February 17, 2019

Suites for the Sweet: StarOffice 5.2 - page 2

The First in Our Series of Reviews

  • May 16, 2000
  • By Michael Hall

StarOffice is available as either a free download or a $39.95 media kit, available from the Sun Web site. The download weighs in at almost 80 MB, but is available as split files. Purchasing the media kit nets a CD-ROM and some documentation. Unlike past licensing arrangements, StarOffice is now available for no charge to any person or organization if only the downloaded version is sought.


One of the early complaints about StarOffice 5 and 5.1 was the difficulty in registering a copy of the product with StarDivision: failure to do so correctly kept customers from using the product. The registration process has since been streamlined and is relatively simple. Sun recommends users register their copy regardless of whether they purchase the media kit or download the product, but registration is not required to use it, as was the case previously.

Once downloaded, installation is a simple and streamlined process. Users may choose between a "network" installation (a little misleadingly titled, since this is also the necessary method to support multiple users on a single machine) and the basic installation, which creates a single directory in which StarOffice resides.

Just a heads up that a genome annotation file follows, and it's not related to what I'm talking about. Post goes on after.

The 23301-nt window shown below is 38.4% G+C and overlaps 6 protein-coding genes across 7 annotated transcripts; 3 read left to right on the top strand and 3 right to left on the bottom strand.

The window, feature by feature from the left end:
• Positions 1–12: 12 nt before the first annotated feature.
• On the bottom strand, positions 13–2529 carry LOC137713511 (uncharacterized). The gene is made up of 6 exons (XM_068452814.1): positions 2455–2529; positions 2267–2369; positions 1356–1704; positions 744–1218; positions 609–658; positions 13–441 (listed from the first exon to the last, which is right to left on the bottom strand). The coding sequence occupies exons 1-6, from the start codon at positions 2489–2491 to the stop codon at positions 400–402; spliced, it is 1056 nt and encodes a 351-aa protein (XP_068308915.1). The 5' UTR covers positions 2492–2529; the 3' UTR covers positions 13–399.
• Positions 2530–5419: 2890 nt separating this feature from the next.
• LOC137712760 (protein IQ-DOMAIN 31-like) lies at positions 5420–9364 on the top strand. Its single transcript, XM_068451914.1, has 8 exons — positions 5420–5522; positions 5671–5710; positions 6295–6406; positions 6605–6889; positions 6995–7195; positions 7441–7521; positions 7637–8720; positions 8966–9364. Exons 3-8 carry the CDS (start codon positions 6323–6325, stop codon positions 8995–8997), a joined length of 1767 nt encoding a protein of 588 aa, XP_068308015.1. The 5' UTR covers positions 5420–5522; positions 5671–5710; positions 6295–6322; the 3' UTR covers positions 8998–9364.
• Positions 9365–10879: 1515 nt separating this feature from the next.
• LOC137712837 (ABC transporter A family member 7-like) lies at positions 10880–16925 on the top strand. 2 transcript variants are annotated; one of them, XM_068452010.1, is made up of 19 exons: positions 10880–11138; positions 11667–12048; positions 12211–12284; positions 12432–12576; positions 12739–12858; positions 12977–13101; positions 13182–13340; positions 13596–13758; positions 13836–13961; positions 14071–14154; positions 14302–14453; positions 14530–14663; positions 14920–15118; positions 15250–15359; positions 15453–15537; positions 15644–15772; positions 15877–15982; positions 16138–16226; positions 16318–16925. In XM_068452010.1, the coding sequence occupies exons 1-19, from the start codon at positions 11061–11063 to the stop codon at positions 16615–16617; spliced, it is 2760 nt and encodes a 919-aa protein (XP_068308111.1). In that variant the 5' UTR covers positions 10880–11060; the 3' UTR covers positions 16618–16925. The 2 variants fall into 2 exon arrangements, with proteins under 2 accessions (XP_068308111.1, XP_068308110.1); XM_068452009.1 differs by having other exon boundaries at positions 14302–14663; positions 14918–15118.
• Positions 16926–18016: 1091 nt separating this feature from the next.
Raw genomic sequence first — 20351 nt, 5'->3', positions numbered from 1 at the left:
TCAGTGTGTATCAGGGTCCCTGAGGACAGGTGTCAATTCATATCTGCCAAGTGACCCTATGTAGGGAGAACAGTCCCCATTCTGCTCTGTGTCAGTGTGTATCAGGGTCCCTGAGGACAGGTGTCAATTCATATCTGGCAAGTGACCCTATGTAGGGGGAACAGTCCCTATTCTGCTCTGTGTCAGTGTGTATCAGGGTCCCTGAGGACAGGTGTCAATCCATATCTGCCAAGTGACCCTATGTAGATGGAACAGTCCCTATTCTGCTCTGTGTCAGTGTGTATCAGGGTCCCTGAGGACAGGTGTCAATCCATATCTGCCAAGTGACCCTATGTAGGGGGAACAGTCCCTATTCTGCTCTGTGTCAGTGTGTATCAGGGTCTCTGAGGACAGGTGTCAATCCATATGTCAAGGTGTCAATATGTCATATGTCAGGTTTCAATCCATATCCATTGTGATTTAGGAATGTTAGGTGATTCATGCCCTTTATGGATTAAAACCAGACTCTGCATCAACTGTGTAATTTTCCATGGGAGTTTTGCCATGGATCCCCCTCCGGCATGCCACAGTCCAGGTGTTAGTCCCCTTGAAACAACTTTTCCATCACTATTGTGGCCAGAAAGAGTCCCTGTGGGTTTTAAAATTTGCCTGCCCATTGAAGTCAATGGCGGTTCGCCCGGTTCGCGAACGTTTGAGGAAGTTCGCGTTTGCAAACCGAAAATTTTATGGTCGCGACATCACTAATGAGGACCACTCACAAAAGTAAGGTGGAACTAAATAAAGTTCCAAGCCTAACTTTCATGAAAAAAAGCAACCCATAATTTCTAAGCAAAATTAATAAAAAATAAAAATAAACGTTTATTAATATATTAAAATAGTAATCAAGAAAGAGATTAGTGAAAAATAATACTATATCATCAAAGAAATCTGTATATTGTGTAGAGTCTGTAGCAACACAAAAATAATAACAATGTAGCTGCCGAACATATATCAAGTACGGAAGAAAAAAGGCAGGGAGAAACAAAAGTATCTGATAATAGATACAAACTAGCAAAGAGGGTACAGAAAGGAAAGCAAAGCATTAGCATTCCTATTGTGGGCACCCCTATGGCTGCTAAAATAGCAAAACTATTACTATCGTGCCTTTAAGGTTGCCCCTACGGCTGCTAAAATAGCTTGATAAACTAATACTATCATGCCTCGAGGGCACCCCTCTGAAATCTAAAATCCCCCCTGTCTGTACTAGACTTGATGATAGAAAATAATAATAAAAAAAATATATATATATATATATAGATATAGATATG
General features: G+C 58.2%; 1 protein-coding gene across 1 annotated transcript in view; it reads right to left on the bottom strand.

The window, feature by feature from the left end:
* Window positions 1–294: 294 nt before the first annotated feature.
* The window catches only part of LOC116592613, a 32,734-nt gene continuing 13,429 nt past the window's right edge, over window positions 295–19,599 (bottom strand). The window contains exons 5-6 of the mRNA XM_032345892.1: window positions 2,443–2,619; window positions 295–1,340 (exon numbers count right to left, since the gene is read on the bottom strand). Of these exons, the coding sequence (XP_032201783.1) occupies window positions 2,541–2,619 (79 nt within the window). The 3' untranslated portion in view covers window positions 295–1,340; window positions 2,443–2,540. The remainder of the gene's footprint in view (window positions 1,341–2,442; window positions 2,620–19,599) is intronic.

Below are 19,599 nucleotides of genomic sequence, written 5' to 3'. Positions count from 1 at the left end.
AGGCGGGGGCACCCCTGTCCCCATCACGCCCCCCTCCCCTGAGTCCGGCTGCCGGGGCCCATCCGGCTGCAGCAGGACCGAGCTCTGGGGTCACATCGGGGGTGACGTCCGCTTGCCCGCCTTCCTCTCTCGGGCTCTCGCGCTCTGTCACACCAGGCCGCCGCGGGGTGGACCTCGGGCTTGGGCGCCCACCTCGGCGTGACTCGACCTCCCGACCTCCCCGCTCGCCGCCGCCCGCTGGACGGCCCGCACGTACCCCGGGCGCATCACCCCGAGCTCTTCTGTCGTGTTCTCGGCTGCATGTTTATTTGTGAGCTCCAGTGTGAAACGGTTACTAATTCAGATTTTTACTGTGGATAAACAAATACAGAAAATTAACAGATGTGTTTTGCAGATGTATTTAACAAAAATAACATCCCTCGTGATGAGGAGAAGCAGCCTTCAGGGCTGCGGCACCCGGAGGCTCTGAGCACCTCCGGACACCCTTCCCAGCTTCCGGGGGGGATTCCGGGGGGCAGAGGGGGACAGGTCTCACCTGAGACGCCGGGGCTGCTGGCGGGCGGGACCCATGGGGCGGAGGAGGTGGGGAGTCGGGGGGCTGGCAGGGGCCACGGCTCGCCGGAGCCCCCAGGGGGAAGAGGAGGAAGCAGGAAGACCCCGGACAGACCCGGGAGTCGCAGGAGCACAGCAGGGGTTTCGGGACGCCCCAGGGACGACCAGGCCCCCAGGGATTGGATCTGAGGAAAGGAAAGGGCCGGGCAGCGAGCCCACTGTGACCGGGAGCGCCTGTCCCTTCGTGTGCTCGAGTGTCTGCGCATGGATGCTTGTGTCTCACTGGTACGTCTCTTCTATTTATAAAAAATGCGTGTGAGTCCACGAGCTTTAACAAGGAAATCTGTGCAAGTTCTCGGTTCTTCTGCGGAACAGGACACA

Installation options are simple and straightforward, and serve to intimate the high feature count of this product. Users can select between numerous languages (which can coexist in a single installation) and a few add-ons that enhance the spreadsheet. In addition, the installation allows for integration with the KDE desktop environment and use of Palm Pilot integration features (which must be selected at install time).

Over the course of several installations on several machines, we had no problems of any sort with installation. The process is fast and painless.

First Impressions
Upon starting StarOffice, we were greeted with the StarDesktop: StarOffice's user interface. Unlike other office suites, which tend to operate as individual units within the user's desktop environment, the StarDesktop serves as the environment in which everything in StarOffice takes place.

Users have the option to allow StarOffice to take over their entire desktop, at which point it provides a taskbar that integrates any other programs the user may be running. We experienced some stability problems while using this option and also couldn't discover the exact combination of window-manager settings that would allow for smooth integration (or suppression, for that matter) of our existing window manager. We chose to use StarOffice as a window within our existing desktop, which made for a slightly cluttered feeling as it brings along its own taskbar, file browser, and other desktop features.

StarOffice's internal environment is easy enough to use, and reasonably intuitive. It allows for some basic "skins" in the form of Windows 95/98, Macintosh, and UNIX (Motif window manager, or mwm) lookalike window frames. Its basic icon scheme is all Windows, though. Users coming from a Windows environment will have little trouble adapting to the StarOffice.

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